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The Sky Is Falling!

10-21-11 WinterRisingStarscape_Chumack
Winter constellations such as Orion are rising in the late evening. Credit: John Chumack

This weekend is both the peak of the Orionid meteor shower and the chance to see yet another satellite come crashing back to Earth in flames.

First up is the Orionid meteor shower, which is dust and debris leftover from the passage of Halley’s comet. These meteors appear between October 16 and 26, but the majority of meteors can be seen overnight on Friday, October 21. Expect up to 25 meteors an hour during the shower’s peak. The meteors appear to emanate from around the constellation Orion, which rises in the east late on Friday evening.

Just last month, a NASA satellite fell to Earth in the South Pacific, but not before raising fear in some that it would come crashing down on land and cause damage and death. While the harmless satellite did not live up to the hype, a new satellite called ROSAT is again stirring fears. While the odds of being killed by this satellite are still incredibly small, they are actually larger than last month’s satellite.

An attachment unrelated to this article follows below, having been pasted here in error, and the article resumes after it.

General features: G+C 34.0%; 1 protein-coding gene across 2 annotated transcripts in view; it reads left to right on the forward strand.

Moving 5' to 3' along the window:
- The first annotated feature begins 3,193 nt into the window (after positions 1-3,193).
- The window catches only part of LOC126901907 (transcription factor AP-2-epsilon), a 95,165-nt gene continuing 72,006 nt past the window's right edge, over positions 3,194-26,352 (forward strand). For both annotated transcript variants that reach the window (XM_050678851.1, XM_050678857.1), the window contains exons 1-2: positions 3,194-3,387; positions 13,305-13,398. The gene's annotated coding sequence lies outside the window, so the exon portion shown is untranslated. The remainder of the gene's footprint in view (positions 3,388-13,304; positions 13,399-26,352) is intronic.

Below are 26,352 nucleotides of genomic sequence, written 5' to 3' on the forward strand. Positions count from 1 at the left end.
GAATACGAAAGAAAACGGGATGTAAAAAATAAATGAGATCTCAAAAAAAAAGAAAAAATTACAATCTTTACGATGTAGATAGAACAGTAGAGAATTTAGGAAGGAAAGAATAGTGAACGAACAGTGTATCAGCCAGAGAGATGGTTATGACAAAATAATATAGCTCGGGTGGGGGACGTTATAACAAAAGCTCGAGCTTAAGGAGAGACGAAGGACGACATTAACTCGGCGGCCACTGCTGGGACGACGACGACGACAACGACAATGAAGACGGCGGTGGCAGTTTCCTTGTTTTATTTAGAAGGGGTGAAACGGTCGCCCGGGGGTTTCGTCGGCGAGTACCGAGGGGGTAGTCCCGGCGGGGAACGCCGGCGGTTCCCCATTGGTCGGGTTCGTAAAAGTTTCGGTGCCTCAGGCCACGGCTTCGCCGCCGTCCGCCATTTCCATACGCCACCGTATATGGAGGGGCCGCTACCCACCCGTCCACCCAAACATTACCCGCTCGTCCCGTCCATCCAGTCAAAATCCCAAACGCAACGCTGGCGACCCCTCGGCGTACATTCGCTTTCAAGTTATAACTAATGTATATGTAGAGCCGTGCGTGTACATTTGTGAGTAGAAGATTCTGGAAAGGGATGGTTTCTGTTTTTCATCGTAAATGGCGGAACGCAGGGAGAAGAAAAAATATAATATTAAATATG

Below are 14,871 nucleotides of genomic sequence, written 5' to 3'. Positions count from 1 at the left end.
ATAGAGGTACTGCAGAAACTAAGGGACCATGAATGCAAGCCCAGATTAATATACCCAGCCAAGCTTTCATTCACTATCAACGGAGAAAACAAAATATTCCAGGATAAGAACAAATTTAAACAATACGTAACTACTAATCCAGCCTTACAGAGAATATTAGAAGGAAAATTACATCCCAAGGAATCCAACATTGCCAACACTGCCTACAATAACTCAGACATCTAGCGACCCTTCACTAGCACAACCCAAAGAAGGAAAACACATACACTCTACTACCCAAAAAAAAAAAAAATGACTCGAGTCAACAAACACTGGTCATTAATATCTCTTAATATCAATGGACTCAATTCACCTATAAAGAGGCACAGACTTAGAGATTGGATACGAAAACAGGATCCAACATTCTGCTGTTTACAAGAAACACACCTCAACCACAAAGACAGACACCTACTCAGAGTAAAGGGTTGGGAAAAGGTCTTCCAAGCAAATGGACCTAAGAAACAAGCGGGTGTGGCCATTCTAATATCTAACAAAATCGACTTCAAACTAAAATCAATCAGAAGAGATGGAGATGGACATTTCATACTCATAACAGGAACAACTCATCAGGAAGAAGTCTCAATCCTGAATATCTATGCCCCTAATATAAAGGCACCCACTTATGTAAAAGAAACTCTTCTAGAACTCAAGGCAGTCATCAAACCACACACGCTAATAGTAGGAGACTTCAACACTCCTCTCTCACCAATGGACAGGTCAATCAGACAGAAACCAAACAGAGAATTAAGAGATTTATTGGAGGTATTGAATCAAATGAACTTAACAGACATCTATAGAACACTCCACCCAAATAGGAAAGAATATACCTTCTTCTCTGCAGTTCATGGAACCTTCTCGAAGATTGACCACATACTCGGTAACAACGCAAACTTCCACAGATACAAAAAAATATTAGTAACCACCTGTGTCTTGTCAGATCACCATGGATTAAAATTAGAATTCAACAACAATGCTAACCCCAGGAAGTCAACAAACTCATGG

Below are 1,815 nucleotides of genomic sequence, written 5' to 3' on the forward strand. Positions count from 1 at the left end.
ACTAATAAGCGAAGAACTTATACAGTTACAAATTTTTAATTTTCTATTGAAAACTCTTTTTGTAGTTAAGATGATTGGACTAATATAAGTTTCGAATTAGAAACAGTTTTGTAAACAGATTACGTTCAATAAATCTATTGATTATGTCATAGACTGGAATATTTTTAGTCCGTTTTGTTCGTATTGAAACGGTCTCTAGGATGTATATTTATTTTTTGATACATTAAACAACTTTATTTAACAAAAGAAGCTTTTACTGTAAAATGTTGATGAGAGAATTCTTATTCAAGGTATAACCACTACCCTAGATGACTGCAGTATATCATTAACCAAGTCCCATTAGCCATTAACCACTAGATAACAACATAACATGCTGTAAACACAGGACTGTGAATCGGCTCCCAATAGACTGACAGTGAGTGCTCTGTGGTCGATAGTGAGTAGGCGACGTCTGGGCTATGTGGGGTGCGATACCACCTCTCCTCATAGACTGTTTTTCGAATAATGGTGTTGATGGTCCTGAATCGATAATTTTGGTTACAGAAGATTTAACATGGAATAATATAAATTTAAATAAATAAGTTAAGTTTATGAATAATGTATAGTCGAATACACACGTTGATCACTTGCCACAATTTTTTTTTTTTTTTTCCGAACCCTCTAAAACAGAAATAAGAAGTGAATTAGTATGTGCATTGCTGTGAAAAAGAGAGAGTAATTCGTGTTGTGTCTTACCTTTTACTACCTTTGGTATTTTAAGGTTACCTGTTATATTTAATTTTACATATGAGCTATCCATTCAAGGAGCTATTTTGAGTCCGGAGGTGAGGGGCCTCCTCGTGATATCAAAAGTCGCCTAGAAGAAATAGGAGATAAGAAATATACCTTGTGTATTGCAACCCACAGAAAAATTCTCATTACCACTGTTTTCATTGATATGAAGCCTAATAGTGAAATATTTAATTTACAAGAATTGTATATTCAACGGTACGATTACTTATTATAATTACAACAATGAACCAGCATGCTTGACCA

ROSAT is expected to reenter Earth’s atmosphere sometime between Friday and Monday. This German satellite is the size of an SUV, and approximately 30 pieces of it are expected to survive the fiery reentry and reach the ground, including the large heat-resistant mirror. The German space agency has estimated the odds of it hitting someone as one in 2,000, which puts your odds of being struck by the satellite as one in 14 trillion. (If the satellite fell 2,000 times, only once would it hit someone, and with around 7 billion people on the planet, that makes your chances one in 14 trillion.)

Keep an ear open for more accurate estimates of where the satellite will fall, because seeing its fiery reentry would be an amazing show. And if it turns out it’s nowhere near your part of the world, there’s always the Orionids.

-- Kelly Kizer Whitt loves clean, clear, and dark skies. Kelly studied English and Astronomy at the University of Wisconsin-Madison and worked for Astronomy magazine. She writes the SkyGuide for AstronomyToday.com. You can follow her on Twitter at twitter.com/Astronomommy.

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